The continuance of the 8th republic did nothing but grow the needy and the displaced, and with it, the combat zone. From the commune of Saint-Denis, to encompass now La Courneuve, Stains, Drancy, and Bobigny, the Parisian combat zone is large and dangerous; a behemoth towering over the capital yet invisible to most. Some considering it a ticking time bomb. Within itself, the peace in the combat zone did not last long either. Without a common aim the shaky alliance between the criminals did not last, and internal conflicts broke the truce. But to the few gangers still alive that witnessed the one time when Saint-Denis joined to fight against the outsiders, how their cunning, anger and disparagement became a weapon strong enough to repel a city and a megacorp, the Georges-Valbon park stand as a memorial. A shrine and a testimony of rebellion and unity.

A Polluted Paris

The true industrial revolution

The crash of worldwide transportation made Europe eager to repatriate industry, and the 8th republic carried the torch for France, creating within their borders an incredible amount of manufacture and industry. In a politically savvy move, France kept out the most pollutant and less profitable industries with a pretense of environmental concerns, even if the ecological effects of that were minimal. After all, many of them were right across the border in Spain. Regardless, futarchy allowed the French industry to grow thanks to incentives to manufacture of business grade parts and consumer goods. And the new business brought with it an immensely increased energy hunger.

The French people were not strange to the woes of a battered climate, one might say they were even desensitized to them. Shortages, on the other side, are not as easy to become numb to. When push comes to shove, it’s easier to give up the future to fix the immediate; even easier when you already have learned to live with what you believe will come next. Do we need goods? Let’s produce them. Not enough energy to produce them? Burn some chooh2 and produce more. And it worked, consumer product scarcity is rarer in France, and the economy looks very healthy. But of course, it couldn’t have been that easy, or we wouldn’t be talking about it, wouldn’t we?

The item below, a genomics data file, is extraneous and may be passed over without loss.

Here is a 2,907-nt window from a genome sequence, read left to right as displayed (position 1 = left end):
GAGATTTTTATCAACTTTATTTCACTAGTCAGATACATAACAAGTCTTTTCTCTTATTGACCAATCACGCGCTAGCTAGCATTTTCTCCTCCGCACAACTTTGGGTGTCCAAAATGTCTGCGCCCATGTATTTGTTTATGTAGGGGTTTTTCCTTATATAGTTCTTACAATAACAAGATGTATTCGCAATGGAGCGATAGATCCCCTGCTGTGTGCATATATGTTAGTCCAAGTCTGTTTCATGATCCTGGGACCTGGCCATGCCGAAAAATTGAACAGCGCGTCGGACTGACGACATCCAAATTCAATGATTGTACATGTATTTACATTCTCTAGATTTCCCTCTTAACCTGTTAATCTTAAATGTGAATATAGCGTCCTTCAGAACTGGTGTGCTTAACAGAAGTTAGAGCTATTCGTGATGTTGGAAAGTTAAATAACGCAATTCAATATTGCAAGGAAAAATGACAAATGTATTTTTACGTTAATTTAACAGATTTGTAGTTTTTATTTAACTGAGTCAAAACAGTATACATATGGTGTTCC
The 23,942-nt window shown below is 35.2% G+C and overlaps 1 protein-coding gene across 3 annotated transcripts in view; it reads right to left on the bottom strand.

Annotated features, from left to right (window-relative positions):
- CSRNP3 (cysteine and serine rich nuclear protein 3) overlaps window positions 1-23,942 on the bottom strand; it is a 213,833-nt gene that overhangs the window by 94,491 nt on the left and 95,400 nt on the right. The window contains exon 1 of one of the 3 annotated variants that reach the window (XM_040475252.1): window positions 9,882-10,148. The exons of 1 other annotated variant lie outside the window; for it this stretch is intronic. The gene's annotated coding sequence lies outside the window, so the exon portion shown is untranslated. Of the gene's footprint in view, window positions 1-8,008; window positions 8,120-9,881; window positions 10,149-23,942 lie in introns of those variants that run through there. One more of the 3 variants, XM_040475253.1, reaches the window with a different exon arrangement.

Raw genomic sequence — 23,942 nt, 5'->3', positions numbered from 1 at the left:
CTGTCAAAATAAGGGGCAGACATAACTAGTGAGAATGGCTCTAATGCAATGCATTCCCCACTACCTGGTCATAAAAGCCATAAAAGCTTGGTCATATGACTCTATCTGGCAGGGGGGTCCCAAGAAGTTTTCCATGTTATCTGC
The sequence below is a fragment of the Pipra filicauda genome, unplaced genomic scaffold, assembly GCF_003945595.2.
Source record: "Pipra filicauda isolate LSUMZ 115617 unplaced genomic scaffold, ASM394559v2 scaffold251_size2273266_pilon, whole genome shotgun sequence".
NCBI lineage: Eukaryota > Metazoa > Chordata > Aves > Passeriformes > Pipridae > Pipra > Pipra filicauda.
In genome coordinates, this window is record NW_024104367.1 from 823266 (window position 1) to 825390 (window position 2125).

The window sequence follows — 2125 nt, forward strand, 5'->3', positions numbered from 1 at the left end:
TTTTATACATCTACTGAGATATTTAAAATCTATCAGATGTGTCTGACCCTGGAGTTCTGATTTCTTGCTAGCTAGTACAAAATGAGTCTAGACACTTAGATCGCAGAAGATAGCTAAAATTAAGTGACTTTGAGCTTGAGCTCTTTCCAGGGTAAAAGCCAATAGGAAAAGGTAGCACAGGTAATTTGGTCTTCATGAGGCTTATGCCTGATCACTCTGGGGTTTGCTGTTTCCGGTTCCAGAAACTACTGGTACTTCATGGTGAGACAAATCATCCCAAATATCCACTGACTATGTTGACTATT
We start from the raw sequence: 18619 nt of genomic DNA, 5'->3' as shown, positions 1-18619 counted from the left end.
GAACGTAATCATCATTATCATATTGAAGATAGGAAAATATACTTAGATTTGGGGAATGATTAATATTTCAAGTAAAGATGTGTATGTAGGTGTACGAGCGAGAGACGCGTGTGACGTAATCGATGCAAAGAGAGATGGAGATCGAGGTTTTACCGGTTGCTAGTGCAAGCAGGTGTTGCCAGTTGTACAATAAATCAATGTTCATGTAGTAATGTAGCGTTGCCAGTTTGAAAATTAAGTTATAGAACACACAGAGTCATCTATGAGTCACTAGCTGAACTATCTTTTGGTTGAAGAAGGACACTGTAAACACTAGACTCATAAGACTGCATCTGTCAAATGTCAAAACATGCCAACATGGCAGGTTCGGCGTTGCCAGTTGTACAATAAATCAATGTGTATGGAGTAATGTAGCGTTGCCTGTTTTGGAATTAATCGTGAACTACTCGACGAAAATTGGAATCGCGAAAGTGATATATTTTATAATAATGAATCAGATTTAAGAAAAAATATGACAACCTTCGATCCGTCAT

Toxic Seine

Mobility is king, and this is truer in the time of the red more than ever. The reborn industry of France yearned to be consumed; follow the money, and the people. To the surprise of few, most of the new business was born around Île-de-France and Normandy regions, and the transport for it flowed through its artery, the Seine river. In comes materials from Spain through the English Channel all the way to Rouen and Paris, though goes chooh2 and its wheat, out goes consumer goods to all of France and even Benelux, the UK and Spain. Such a vast and fast industrialization around the river with little environmental regulation took its toll on it. Between millions of liters of industrial water per year, agricultural pollution, and a slew of airborne contaminants, the water of the north of France is unusable and uninhabitable, and the Seine in particular even more. The damage to the river is extensive. Not only is extremely discouraged to ever enter its waters, but under certain conditions proximity alone might be dangerous. Bacterial diseases are usual and extended exposure to the river and its fumes can be lethal. Certain weather conditions such as heat might trigger toxic gases to be released into the air from the chemical pollution. In response, the wealthiest neighborhoods of Paris have domed the Seine, not to protect it from the outside, but to contain and process the toxicity coming from the inside.

eAir® purification systems

France is no stranger to the tribulations of polluted air, and Paris even less so. Little was usually done about it. Just go out with protective equipment or stay inside. What else do you expect? But Paris from the 2030s is a different demon to anything seen in the core countries. Dangerous particulate concentration or chemical pollution often disrupted life and business, making it plainly impossible to be outside some days. Acid rain was more prevalent than ever before, and the days without haze and summer smog were rarer than the days without. Paris was even getting compared to Night City because of its inhospitable and unpredictable weather.